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Sulfur Hexafluoride is heavier than xenon, and about the densest gas that's inert enough that you'd want to play with it. There are things like tungsten hexafluoride that are heavier but god-awful reactive with air, water and chemistry teachers.
If you want to up the temperature some (168 F), xenon hexafluoride is quite the heavy gas with a molecular weight of 245. I'm guessing a balloon filled with that would hit the floor pretty quickly.
#28
Old 03-10-2013, 12:49 AM
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In Israel during Gulf I (Scuds from Iraq War), the entire populace learned something about heavier-than-air gas, most of whom never gave the matter much thought beforehand, I'm guessing.

It became Topic A in that, by all common sense and proved by experience, War/Missiles=head for bomb shelter. But everyone was lectured over and over again that whatever anticipated gas released from the Scuds would sink. So ixnay on the shelters. It was all the more unnerving to be sitting ducks that way.

Towards the end of the war rumors got out that high defense staff were saying Fuck this, I'm staying in the shelter, and people started following suit. Hell, that's when Scud versus Patriot viewing parties were going on.

Last edited by Leo Bloom; 03-10-2013 at 12:50 AM.
#29
Old 03-10-2013, 12:52 AM
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Nm.

Last edited by Leo Bloom; 03-10-2013 at 12:52 AM.
#30
Old 03-10-2013, 01:48 AM
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Originally Posted by snailboy View Post
If you want to up the temperature some (168 F), xenon hexafluoride is quite the heavy gas with a molecular weight of 245. I'm guessing a balloon filled with that would hit the floor pretty quickly.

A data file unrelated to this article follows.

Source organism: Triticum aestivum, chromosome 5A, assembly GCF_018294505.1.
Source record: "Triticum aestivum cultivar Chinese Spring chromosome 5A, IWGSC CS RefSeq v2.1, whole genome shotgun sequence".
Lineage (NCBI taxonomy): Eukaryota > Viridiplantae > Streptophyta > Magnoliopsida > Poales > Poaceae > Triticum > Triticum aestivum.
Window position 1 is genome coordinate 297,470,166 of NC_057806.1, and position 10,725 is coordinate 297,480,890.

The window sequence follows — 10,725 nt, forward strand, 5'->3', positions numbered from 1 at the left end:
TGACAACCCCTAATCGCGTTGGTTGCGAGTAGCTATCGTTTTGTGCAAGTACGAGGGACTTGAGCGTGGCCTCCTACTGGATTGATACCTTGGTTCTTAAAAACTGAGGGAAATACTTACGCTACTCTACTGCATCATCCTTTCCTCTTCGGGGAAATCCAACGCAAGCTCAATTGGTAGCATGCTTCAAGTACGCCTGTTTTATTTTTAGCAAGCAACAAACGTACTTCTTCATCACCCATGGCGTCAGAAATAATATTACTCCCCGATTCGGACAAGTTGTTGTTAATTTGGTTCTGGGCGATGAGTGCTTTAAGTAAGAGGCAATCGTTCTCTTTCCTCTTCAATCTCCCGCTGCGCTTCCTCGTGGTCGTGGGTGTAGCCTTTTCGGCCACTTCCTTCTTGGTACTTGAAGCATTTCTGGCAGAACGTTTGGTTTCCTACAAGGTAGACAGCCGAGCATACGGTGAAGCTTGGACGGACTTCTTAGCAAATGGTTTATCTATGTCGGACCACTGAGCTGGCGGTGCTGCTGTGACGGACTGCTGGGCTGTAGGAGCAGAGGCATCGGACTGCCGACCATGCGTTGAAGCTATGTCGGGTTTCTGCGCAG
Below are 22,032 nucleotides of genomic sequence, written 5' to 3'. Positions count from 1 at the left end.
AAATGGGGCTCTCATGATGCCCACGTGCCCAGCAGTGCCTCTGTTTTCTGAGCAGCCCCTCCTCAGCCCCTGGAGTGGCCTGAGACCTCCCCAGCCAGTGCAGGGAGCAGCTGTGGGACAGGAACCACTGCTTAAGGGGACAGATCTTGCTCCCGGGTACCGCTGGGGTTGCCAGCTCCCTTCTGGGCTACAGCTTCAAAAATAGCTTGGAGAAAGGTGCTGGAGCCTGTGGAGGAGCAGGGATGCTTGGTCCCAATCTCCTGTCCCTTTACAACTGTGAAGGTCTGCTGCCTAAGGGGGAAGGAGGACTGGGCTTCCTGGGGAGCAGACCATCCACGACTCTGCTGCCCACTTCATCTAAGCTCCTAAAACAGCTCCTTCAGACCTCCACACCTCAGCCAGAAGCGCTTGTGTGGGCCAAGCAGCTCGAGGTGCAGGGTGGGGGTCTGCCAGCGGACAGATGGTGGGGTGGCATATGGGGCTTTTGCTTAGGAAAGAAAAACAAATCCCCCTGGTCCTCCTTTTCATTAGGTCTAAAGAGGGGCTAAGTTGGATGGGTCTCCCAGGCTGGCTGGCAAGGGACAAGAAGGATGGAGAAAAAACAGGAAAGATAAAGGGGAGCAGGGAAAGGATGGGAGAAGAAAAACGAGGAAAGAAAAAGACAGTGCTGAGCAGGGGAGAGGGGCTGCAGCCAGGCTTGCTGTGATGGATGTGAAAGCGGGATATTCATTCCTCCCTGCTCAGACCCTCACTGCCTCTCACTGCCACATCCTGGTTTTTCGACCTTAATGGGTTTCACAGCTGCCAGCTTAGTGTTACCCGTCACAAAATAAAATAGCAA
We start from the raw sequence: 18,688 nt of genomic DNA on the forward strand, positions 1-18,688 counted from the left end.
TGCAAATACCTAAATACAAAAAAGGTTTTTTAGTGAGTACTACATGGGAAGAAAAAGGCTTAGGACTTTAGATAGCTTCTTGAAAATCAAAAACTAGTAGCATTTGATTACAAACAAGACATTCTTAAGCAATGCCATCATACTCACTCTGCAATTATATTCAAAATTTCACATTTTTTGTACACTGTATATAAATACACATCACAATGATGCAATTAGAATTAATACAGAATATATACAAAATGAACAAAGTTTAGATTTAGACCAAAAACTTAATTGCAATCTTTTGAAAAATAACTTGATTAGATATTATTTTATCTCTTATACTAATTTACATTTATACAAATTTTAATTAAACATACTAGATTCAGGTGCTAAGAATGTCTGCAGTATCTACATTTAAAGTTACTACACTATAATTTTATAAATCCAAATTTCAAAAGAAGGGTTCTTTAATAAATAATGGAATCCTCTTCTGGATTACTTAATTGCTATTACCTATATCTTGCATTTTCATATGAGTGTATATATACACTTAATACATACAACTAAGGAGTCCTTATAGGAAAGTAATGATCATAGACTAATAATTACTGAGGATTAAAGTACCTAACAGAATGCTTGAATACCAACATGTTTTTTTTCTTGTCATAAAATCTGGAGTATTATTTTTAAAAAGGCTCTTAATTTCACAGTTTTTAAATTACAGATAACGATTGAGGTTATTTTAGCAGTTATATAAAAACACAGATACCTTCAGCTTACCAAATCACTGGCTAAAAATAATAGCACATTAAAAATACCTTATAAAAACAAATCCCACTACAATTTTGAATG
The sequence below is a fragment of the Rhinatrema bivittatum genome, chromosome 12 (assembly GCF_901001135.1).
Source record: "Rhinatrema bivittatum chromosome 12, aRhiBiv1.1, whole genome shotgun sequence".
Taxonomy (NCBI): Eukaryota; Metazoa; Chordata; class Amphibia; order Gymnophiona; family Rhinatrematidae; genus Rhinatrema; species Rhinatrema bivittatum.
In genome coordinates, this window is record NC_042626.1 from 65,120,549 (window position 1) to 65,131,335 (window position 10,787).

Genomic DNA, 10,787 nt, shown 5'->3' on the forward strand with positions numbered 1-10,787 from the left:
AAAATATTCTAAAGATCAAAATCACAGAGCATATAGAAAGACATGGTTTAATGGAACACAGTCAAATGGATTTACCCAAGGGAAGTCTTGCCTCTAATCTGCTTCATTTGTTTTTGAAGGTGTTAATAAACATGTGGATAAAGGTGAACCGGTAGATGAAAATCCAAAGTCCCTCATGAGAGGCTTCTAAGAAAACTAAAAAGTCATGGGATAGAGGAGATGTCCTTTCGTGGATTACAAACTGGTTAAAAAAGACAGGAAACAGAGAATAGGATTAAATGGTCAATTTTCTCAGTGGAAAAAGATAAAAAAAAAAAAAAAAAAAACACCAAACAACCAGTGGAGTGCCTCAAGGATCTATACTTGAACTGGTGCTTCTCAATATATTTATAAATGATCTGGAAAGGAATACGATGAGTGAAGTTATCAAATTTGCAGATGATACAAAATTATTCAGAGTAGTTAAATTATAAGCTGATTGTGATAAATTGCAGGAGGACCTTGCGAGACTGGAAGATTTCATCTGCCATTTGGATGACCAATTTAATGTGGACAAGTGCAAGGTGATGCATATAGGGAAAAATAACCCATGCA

It must take quite some laboratory trickery to create xenon hexafluoride, xenon being an inert gas. I know some inert gases can be coaxed into molecules with other atoms by sufficiently contrived laboratory procedures. But it this possible with the heavier inert gases, or only with the lighter ones? And are such compounds stable, or do they decompose promptly?

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#31
Old 03-10-2013, 03:00 AM
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Originally Posted by Senegoid View Post
It must take quite some laboratory trickery to create xenon hexafluoride, xenon being an inert gas. I know some inert gases can be coaxed into molecules with other atoms by sufficiently contrived laboratory procedures. But it this possible with the heavier inert gases, or only with the lighter ones? And are such compounds stable, or do they decompose promptly?
http://en.wikipedia.org/wiki/Noble_gas_compounds

There appears to be more compounds with the heavier noble gases than the lighter ones. There are none for helium or neon. As I recall (and my link probably talks about this but I haven't read all of it), they are quite difficult to make but once made, they're very stable.
#32
Old 03-10-2013, 03:13 AM
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Originally Posted by Senegoid View Post
Uh, and DID he self-asphyxiate?
Yes, and turned into a zombie.




As to the rest, I'm guessing exhaling normally would clear the lungs enough to allow normal breathing, but the headstand is to ensure that all the xenon is gone.